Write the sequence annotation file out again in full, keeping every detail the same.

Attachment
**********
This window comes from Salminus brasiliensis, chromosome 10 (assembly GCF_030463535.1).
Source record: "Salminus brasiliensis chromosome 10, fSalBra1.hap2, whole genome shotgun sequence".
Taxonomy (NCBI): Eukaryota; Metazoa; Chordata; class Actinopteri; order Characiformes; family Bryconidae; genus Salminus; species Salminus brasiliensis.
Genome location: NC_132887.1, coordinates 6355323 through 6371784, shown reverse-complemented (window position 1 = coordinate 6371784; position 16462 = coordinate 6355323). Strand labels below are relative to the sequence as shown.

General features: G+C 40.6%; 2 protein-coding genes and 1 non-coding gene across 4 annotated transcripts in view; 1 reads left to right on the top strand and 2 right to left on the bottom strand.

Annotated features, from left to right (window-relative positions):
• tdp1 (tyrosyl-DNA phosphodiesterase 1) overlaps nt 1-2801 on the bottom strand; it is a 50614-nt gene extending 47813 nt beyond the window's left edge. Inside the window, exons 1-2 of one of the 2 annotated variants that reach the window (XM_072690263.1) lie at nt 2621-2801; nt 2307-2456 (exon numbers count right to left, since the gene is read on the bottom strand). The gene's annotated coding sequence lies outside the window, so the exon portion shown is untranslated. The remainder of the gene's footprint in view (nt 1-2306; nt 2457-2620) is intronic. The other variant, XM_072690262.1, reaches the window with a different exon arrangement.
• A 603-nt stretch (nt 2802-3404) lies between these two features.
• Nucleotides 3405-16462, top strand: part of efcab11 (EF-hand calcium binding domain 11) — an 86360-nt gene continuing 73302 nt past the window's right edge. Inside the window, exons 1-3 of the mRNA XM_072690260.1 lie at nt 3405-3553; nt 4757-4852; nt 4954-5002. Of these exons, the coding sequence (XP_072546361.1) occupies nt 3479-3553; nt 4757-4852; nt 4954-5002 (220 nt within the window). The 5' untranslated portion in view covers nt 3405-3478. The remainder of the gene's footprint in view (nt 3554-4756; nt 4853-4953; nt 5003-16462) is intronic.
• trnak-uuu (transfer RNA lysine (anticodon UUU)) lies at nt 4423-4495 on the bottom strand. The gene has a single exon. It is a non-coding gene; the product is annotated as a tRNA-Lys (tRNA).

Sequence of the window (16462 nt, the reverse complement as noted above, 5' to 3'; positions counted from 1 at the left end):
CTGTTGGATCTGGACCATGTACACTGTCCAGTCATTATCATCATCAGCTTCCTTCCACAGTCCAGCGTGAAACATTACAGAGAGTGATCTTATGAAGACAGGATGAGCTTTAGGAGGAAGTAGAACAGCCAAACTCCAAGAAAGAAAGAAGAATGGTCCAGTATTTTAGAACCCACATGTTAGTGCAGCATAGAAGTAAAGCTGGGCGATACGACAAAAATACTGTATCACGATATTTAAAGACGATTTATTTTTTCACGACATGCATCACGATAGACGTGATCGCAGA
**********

This window comes from Salminus brasiliensis, chromosome 10 (assembly GCF_030463535.1).
Source record: "Salminus brasiliensis chromosome 10, fSalBra1.hap2, whole genome shotgun sequence".
Taxonomy (NCBI): Eukaryota; Metazoa; Chordata; class Actinopteri; order Characiformes; family Bryconidae; genus Salminus; species Salminus brasiliensis.
Genome location: NC_132887.1, coordinates 6355323 through 6371784, shown reverse-complemented (window position 1 = coordinate 6371784; position 16462 = coordinate 6355323). Strand labels below are relative to the sequence as shown.

General features: G+C 40.6%; 2 protein-coding genes and 1 non-coding gene across 4 annotated transcripts in view; 1 reads left to right on the top strand and 2 right to left on the bottom strand.

Annotated features, from left to right (window-relative positions):
• tdp1 (tyrosyl-DNA phosphodiesterase 1) overlaps nt 1-2801 on the bottom strand; it is a 50614-nt gene extending 47813 nt beyond the window's left edge. Inside the window, exons 1-2 of one of the 2 annotated variants that reach the window (XM_072690263.1) lie at nt 2621-2801; nt 2307-2456 (exon numbers count right to left, since the gene is read on the bottom strand). The gene's annotated coding sequence lies outside the window, so the exon portion shown is untranslated. The remainder of the gene's footprint in view (nt 1-2306; nt 2457-2620) is intronic. The other variant, XM_072690262.1, reaches the window with a different exon arrangement.
• A 603-nt stretch (nt 2802-3404) lies between these two features.
• Nucleotides 3405-16462, top strand: part of efcab11 (EF-hand calcium binding domain 11) — an 86360-nt gene continuing 73302 nt past the window's right edge. Inside the window, exons 1-3 of the mRNA XM_072690260.1 lie at nt 3405-3553; nt 4757-4852; nt 4954-5002. Of these exons, the coding sequence (XP_072546361.1) occupies nt 3479-3553; nt 4757-4852; nt 4954-5002 (220 nt within the window). The 5' untranslated portion in view covers nt 3405-3478. The remainder of the gene's footprint in view (nt 3554-4756; nt 4853-4953; nt 5003-16462) is intronic.
• trnak-uuu (transfer RNA lysine (anticodon UUU)) lies at nt 4423-4495 on the bottom strand. The gene has a single exon. It is a non-coding gene; the product is annotated as a tRNA-Lys (tRNA).

Sequence of the window (16462 nt, the reverse complement as noted above, 5' to 3'; positions counted from 1 at the left end):
CTGTTGGATCTGGACCATGTACACTGTCCAGTCATTATCATCATCAGCTTCCTTCCACAGTCCAGCGTGAAACATTACAGAGAGTGATCTTATGAAGACAGGATGAGCTTTAGGAGGAAGTAGAACAGCCAAACTCCAAGAAAGAAAGAAGAATGGTCCAGTATTTTAGAACCCACATGTTAGTGCAGCATAGAAGTAAAGCTGGGCGATACGACAAAAATACTGTATCACGATATTTAAAGACGATTTATTTTTTCACGACATGCATCACGATAGACGTGATCGCAGA